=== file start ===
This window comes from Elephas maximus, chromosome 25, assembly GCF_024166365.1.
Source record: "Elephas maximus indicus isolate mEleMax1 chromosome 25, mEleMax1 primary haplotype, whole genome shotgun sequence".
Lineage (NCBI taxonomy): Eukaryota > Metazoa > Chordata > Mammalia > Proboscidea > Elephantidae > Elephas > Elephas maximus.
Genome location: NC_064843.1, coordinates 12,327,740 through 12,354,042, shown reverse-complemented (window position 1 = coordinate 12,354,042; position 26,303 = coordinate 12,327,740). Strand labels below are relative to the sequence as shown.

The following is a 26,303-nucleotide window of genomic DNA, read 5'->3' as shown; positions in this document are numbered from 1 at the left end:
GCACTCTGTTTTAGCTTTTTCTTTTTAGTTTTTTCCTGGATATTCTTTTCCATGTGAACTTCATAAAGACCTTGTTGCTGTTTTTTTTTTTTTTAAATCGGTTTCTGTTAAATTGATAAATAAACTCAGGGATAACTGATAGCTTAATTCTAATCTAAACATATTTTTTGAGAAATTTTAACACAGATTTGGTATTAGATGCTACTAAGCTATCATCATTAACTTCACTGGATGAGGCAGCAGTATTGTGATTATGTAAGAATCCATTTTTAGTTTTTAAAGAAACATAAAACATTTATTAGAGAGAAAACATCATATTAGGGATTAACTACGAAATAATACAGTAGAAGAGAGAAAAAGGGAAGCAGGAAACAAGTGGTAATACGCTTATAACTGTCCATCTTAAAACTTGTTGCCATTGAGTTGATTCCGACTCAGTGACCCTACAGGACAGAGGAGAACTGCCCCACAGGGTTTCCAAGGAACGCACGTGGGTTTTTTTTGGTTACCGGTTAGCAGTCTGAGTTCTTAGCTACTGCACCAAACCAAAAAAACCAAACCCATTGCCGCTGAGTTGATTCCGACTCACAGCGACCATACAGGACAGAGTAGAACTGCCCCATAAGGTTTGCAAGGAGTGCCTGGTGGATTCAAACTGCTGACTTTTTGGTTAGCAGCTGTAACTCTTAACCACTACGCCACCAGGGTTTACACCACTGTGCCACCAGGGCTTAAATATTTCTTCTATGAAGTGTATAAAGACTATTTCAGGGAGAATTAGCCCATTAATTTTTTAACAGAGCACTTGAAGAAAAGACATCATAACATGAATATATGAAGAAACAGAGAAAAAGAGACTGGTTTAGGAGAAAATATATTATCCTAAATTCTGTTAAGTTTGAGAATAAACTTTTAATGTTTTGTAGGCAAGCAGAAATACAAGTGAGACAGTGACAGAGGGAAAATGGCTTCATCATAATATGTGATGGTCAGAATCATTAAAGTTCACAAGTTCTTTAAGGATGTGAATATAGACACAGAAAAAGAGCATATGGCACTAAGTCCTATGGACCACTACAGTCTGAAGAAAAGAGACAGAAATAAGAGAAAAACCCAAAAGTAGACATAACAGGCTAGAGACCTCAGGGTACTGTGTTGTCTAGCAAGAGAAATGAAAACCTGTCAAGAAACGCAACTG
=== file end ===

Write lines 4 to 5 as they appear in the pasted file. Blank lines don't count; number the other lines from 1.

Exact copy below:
Genome location: NC_064843.1, coordinates 12,327,740 through 12,354,042, shown reverse-complemented (window position 1 = coordinate 12,354,042; position 26,303 = coordinate 12,327,740). Strand labels below are relative to the sequence as shown.

The following is a 26,303-nucleotide window of genomic DNA, read 5'->3' as shown; positions in this document are numbered from 1 at the left end: